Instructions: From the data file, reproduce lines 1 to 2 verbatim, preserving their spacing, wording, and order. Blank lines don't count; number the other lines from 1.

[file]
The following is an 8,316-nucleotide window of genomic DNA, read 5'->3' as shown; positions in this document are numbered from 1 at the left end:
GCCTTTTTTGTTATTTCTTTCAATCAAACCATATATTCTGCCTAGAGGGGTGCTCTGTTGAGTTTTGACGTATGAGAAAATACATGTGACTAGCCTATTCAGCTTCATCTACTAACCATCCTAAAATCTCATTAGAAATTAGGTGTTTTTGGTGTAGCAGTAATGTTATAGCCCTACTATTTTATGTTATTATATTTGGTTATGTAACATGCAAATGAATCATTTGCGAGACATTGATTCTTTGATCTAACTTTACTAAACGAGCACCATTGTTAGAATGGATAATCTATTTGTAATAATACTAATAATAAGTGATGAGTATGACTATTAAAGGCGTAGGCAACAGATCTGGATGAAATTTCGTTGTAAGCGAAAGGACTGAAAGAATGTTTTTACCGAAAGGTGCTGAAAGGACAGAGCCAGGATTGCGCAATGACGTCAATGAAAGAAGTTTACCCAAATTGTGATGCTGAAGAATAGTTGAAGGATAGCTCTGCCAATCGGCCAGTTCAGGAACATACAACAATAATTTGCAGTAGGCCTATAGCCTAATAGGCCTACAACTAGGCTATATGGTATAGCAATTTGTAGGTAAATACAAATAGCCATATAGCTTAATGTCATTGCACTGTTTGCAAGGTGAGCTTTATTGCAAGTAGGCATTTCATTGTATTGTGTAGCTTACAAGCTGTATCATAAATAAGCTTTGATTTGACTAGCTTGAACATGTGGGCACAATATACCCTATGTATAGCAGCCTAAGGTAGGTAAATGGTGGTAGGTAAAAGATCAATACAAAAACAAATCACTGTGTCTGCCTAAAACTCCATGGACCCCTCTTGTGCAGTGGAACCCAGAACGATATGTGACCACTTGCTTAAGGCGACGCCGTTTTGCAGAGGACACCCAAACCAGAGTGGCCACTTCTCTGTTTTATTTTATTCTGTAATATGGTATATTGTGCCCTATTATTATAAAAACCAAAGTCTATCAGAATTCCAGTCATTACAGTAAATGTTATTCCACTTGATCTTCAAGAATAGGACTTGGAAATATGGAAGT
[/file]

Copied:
The following is an 8,316-nucleotide window of genomic DNA, read 5'->3' as shown; positions in this document are numbered from 1 at the left end:
GCCTTTTTTGTTATTTCTTTCAATCAAACCATATATTCTGCCTAGAGGGGTGCTCTGTTGAGTTTTGACGTATGAGAAAATACATGTGACTAGCCTATTCAGCTTCATCTACTAACCATCCTAAAATCTCATTAGAAATTAGGTGTTTTTGGTGTAGCAGTAATGTTATAGCCCTACTATTTTATGTTATTATATTTGGTTATGTAACATGCAAATGAATCATTTGCGAGACATTGATTCTTTGATCTAACTTTACTAAACGAGCACCATTGTTAGAATGGATAATCTATTTGTAATAATACTAATAATAAGTGATGAGTATGACTATTAAAGGCGTAGGCAACAGATCTGGATGAAATTTCGTTGTAAGCGAAAGGACTGAAAGAATGTTTTTACCGAAAGGTGCTGAAAGGACAGAGCCAGGATTGCGCAATGACGTCAATGAAAGAAGTTTACCCAAATTGTGATGCTGAAGAATAGTTGAAGGATAGCTCTGCCAATCGGCCAGTTCAGGAACATACAACAATAATTTGCAGTAGGCCTATAGCCTAATAGGCCTACAACTAGGCTATATGGTATAGCAATTTGTAGGTAAATACAAATAGCCATATAGCTTAATGTCATTGCACTGTTTGCAAGGTGAGCTTTATTGCAAGTAGGCATTTCATTGTATTGTGTAGCTTACAAGCTGTATCATAAATAAGCTTTGATTTGACTAGCTTGAACATGTGGGCACAATATACCCTATGTATAGCAGCCTAAGGTAGGTAAATGGTGGTAGGTAAAAGATCAATACAAAAACAAATCACTGTGTCTGCCTAAAACTCCATGGACCCCTCTTGTGCAGTGGAACCCAGAACGATATGTGACCACTTGCTTAAGGCGACGCCGTTTTGCAGAGGACACCCAAACCAGAGTGGCCACTTCTCTGTTTTATTTTATTCTGTAATATGGTATATTGTGCCCTATTATTATAAAAACCAAAGTCTATCAGAATTCCAGTCATTACAGTAAATGTTATTCCACTTGATCTTCAAGAATAGGACTTGGAAATATGGAAGT